Behind the Scenes of Blanca & Roja with Anna-Marie McLemoreBy Anna-Marie McLeMore
Swan princesses. Bear princes. Enchanted woods. Transformative spells. Everything I love about Swan Lake and Snow-White & Rose-Red had a mirror image that left me unsettled as a young reader. The binary so often imposed on women. The subtle and sometimes not-so-subtle messages of colorism in our world. Which characters are given choices, and which are treated as set pieces.
When I started writing a queer, Latinx reimagining of Swan Lake meets Snow-White & Rose-Red, I knew that the way to tell this story was not to ignore those unsettling elements, but to take them apart. To show the impact of that binary and colorism on two Latina sisters. To give my Latina Odette/Snow-White space for rage, and to give my Latina Odile/Rose-Red space for the gentleness the world refuses to see in her. For the prince to have an internal journey as transformative as a boy turning into a bear, and for his brother to have a voice rather than to be an afterthought.
Though the four voices you’ll hear from in Blanca & Roja are fictional, and none of them are exactly me, each has a different piece of my heart. Blanca, a queer Latina girl who thinks she has to be good as an apology for her queerness. Roja, a Latina girl who finds both heartbreak and power in the fact that the world tells her she’s the bad girl. Yearling, a boy adjusting to having a disability. Page, a nonbinary boy claiming the beautiful complexity of his own gender identity.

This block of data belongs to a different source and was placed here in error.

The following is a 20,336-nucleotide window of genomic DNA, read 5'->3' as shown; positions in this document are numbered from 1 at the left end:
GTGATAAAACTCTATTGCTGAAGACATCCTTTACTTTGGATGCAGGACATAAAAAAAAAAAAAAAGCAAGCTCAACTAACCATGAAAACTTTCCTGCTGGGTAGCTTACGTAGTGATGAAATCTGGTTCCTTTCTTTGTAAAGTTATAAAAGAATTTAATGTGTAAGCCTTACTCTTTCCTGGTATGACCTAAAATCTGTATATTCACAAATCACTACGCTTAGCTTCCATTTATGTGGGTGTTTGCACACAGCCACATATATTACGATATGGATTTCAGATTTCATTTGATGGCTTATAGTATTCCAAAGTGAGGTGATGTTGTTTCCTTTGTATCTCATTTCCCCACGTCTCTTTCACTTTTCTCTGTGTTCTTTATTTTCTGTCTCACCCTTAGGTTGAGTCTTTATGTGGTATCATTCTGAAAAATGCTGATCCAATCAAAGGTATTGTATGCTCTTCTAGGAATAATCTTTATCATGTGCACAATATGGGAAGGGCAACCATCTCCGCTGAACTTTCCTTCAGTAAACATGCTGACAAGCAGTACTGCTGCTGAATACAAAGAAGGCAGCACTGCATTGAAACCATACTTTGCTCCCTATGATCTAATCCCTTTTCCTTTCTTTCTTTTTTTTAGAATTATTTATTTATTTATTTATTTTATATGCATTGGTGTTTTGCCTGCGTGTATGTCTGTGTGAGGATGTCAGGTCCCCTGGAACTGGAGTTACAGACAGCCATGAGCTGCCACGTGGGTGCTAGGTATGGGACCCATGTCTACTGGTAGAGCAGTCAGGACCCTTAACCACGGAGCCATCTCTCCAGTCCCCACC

When I wrote Blanca & Roja, I was pretty aware and open about those first two, the ways in which these swan sisters hold parts of me. I was less open about what I had in common with Yearling. And I was aware only in the dimmest, most distance way, of what I had in common with Page.
One of the things I hear most often about this book is that Page, with her alternating pronouns, became a space for readers to consider their own gender identities. It fills up my heart, every single time, more than I know how to tell. It did before I realized I was nonbinary, and it does even more now.
The year after Blanca & Roja came out, I did. I’m nonbinary. My pronouns are they/them. I’m often a boy, sometimes a girl. The fact that I’ve written so many trans and nonbinary characters without knowing I was one is humbling, but I hope it’s also a reminder that so many of us are on the journey of claiming who we are. If you are, Blanca, Roja, Yearling, Page, and I are there with you.